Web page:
“COVID has pulled the transition to digital learning forward by at least 5 years.” These were the words of David Sherwood, CEO and co-founder of EdTech startup BibliU, commenting on the remarkable development of the EdTech market. In our recent look at the data from the platform, it was revealed to be one of the fastest growing sectors for investor interest. Up 56% since the start of the pandemic. AIN’s Sam Louis takes a closer look at the EdTech sector and why it is getting top marks from investors.
Size of Ed Tech market: The global education technology market size is anticipated to reach USD 285.2 billion by 2027 (Source: Grand View Research, Inc. Technology)
Number of companies: 3,250 companies globally according to Crunchbase, with 43% of these located in the USA according to a report from RS Components.
On the platform: Education and Training has steadily climbed the rankings to be the 14th most popular category for angel investors. investor searches have climbed an impressive 56% since the start of the pandemic.
EdTech (a combination of “education” and “technology”) refers to hardware and software designed to enhance teacher-led learning in classrooms and improve students’ education outcomes. It also incorporates the wider sphere of adult education and learning.
WHAT ARE THE REASONS FOR ITS RISE TO PROMINENCE IN THE PAST TWO YEARS?
There’s been no shortage of great EdTech companies over the years, but lockdowns and social distancing have changed the game. It has forced the hand of consumers because the usual in-person learning option was no longer available. Necessity is often the mother of change as well as invention.
The reason it’s taken a global pandemic to speed up adoption is that most consumers weren’t prepared to go through the hassle and the teething problems of full implementation of technology in traditional education. This is especially true of academic institutions and businesses and they aren’t unfounded concerns. It takes real time, energy and capital to bring step changes in how you deliver or receive education, and getting it wrong can have a very real cost. Until the potential benefits significantly outperform the current system (and these benefits have to be significant for most learners), the change is a genuine risk.
A new climate for innovation
The impact of the pandemic has been to move the market five years into the future in a matter of months, as outlined by David Sherwood. In time, EdTech solutions would have improved to the point that they provided significant improvements for learners and major adoption would have occurred. Instead the foundations of the existing system have been shaken with learners and educators forced to study remotely. Therefore the tipping point was reached far earlier than anyone anticipated. I think this will be to the benefit of the education system long term. The best educators have been able to take the most valuable parts of the old and blend it with the new, and hopefully retain a more open view on future innovations to improve further.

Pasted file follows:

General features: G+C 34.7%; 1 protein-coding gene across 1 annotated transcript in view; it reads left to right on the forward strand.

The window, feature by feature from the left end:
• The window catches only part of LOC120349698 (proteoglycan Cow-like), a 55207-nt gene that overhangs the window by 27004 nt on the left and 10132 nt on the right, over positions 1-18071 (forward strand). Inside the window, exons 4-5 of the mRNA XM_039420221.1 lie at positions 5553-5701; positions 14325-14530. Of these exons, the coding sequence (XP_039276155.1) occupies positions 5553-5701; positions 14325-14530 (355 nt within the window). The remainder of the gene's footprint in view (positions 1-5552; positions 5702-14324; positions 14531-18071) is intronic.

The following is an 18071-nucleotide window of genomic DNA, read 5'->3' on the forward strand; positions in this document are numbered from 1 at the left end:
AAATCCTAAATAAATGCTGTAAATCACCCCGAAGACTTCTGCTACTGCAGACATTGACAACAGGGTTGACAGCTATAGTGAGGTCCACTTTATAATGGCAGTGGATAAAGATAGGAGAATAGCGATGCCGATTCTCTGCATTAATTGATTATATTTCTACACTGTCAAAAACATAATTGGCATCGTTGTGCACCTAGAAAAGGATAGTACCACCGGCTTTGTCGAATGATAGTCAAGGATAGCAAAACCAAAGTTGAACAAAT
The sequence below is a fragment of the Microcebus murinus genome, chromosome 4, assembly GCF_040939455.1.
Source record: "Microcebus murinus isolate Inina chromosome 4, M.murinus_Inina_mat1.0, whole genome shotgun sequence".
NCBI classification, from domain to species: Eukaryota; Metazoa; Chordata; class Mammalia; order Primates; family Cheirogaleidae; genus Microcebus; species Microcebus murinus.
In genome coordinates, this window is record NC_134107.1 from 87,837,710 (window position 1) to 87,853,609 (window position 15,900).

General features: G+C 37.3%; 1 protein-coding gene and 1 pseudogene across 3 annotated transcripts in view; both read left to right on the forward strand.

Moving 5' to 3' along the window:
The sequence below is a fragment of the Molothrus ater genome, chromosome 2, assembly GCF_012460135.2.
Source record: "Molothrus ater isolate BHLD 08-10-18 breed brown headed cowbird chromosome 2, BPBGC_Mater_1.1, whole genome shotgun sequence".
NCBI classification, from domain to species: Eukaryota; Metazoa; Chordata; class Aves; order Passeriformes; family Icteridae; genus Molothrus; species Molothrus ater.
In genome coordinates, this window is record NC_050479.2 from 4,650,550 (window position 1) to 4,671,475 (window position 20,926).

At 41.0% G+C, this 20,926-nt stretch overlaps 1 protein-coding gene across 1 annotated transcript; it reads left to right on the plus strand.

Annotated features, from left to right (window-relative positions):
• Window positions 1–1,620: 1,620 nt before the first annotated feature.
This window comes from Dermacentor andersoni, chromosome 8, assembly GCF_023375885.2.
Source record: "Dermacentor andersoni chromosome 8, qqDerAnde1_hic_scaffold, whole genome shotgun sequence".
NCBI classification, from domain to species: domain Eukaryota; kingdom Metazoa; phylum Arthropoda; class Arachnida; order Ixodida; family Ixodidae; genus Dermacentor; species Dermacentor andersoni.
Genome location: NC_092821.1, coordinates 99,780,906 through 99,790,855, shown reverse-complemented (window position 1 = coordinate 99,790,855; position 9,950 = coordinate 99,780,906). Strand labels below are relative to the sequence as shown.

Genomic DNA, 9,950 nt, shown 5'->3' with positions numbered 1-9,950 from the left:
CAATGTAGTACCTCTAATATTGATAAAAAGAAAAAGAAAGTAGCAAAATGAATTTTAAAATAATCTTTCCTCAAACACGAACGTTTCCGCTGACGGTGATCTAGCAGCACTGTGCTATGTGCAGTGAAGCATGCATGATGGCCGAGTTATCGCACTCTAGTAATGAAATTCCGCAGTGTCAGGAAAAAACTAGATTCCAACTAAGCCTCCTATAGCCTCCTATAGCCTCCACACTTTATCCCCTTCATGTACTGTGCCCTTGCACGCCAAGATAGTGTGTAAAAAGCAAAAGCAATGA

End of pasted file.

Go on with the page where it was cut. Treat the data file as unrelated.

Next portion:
WHAT CHALLENGES HAs EDTECH NEEDED TO HAVE OVERCOME?
For Individual learners
The challenge with individual learners is user experience, course completion and efficacy. People either struggle to engage with the tool, they struggle to stay motivated, or they don’t see the results they want. In all cases, they drop off. People are very used to traditional learning so this has been a big hurdle to overcome.
For B2B products
For B2B products there needs to be a strong enough case for change that the business commits to the risk. Beyond that, all of the points about individuals also apply.
For Academic institutions
Lastly you have academic institutions. Alongside the hurdles detailed above, they also face additional challenges, such as being influenced by broader regulation or controls. This might include the school board or government. Many EdTech ventures manage to capture a large number of individual teachers but never get the official adoption at school or at national curriculum level. This is where budget allocation and curriculum is dictated and without that stamp of approval, it is hard to secure wider market share. It is a similar challenge to that faced by the medical space. It is both a blessing and a curse. It makes the education sector a tough market to crack, but for those who do and are given the green light, the growth curve from there is very exciting.
The pandemic has arguably been a Black Swan event in regard to investment. Institutions have realised the need to adapt and change which has forced educators to engage with these new opportunities. This change in consumer sentiment has been recognised by the investors, which in turn has given them the confidence to realise that startups can find a significant and willing market.
What types of companies are we seeing developing solutions in the EdTech sector?
a) Those digitally enabling existing learning
This has probably been where we’ve seen the biggest change to demand – companies providing technology to enable learning that was already taking place. This has understandably been pandemic-driven growth, with the market responding to a particular crisis, but it’s also one of the areas with the least need to stimulate new consumer behaviours.
This gives it a strong chance of adoption and investors know that, shown by the capital deployed in the past couple of years. For example, BibilU, who digitise print text books and provide them seamlessly across all your devices, had to do an extension to their funding round due to the incredible demand for their product.
People were already at universities, the courses and textbooks were already set, you are just changing one component. They’re enabling an action people are already doing in an easier, cheaper and more effective way. You can see why the pitch resonates.
b) Adult education
There has also been an on-going rise to prominence in digital solutions for adult learning. The pace of change in the world and evolution of job roles has created a need for lifelong learning. Time pressed adult learners are now able to get the same learning, sometimes even better learning, than available to them in traditional face to face institutions. This ranges from post-graduate degrees to language learning to brain training, with a new generation of smart apps able to offer them a tailored pathway.